Hosts/Damage:

Ornamental conifers; it's main host is Douglas fir but it also feeds on spruce, pine and others. It makes a tent-like nest. Feeding is restricted to the needles at the end of lateral branches. Whole branches are oftern stripped clean but defoliation is usually on one or two limbs of the host. Since buds are not harmed, the host recovers by early Summer.

Controls:

Cultural - Remove infested limb, tent and caterpillars.

Biological - Bt. Tachinid flies.

Chemical - Follow label instructions carefully to avoid injury to your plant, yourself, your pets or the environment.


Moth, Southern Armyworm (Spodoptera eridania)

Order: Lepidoptera; Family: Noctuidae

Description:

Larva is ( 2 inches) 50 mm long. Hairless. Dark, head yellow brown, yellow line along side interrupted by a large dark spot on 1st abdominal segment, full-grown has 2 rows of dark triangles on underside surface, lasts 2 - 3 weeks. Eggs, mass in 100 - 200 covered with scales, found on underside of leaves, hatch in 3 days. Adult, front wing streaked with creamy gray, light brown and black spanning about 1-1/2 inches (37 mm), hind wings white with some dark on margins. Pupa, brown, found in soil, adult emerges in 7 days.

Range: Throughout U.S.A.

Life Cycle:

Moths lay eggs on leaves. After hatching the worms feed for several weeks before pupating in soil. There are 1 - 6 generations each year depending on the weather.

Hosts/Damage:

Young larvae chew underside of leafy vegetables but older larvae eat whole leaf and eat large wholes in fruit. Usually destroys seedlings. Kills patches of lawns.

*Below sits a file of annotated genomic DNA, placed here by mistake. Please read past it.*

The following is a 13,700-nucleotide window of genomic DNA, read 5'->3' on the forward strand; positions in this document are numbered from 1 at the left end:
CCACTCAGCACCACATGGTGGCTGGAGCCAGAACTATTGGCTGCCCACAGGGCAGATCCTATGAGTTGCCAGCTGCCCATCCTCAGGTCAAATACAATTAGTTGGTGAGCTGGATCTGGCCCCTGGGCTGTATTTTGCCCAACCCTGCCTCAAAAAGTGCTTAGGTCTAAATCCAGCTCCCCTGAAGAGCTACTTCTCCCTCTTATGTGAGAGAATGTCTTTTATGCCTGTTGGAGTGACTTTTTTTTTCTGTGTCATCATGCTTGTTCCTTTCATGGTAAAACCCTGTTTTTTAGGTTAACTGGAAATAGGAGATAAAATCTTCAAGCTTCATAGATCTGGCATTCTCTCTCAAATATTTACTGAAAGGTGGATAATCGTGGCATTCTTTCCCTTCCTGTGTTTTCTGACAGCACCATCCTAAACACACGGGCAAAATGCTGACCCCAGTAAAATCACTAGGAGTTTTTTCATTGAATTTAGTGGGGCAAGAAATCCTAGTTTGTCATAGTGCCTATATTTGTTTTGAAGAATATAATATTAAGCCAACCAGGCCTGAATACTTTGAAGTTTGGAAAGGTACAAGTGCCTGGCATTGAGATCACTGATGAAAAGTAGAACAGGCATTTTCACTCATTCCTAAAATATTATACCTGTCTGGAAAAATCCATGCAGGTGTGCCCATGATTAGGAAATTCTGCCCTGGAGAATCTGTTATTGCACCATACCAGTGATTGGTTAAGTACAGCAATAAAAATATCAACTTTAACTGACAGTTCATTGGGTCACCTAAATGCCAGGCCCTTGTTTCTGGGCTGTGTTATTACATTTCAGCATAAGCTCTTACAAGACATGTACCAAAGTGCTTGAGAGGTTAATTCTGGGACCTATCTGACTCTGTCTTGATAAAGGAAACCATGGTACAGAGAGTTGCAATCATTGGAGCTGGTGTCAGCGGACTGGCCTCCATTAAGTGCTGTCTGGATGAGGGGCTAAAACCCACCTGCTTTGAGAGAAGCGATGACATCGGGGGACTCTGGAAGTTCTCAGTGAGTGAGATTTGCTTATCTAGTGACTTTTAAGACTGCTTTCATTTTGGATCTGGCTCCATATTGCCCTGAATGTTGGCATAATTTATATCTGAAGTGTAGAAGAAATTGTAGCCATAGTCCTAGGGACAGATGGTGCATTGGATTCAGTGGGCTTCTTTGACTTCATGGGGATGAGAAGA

Controls:

Cultural - Handpicking, weeding and tilling soil.

Biological - Trichogramma wasp, Bt, Parasitic nematodes attack larvae and pupae (e.g. Biosafe) and spined soldier bugs.

Chemical - Neem. Various other sprays and baits are available at your nursery or hardware store.Follow label instructions carefully to avoid injury to your plant, yourself, your pets or the environment.


Moth, Soybean Looper (Pseudoplusia includens)

Order: Lepidoptera; Family: Geometridae

Description:

Larva, tapering body to head, green with a thin white line above the spiracles and 2 others down the back, 3 prolegs.. Adult, gray brown, wingspan 1-1/4 inch (31 mm), forewings marked with a figure 8 shape, silver white spot, active at night. Egg, green white, ridged but flattened laterally, found singly on leaves of upper canopy.

Life Cycle:

Female lays many small, round, green white eggs, singly on upper surface of host plant leaf. Larvae hatch out in about 2 - 3 days, 3 generations per year. Larvae feeds for 2 - 3 weeks, then spins cocoon.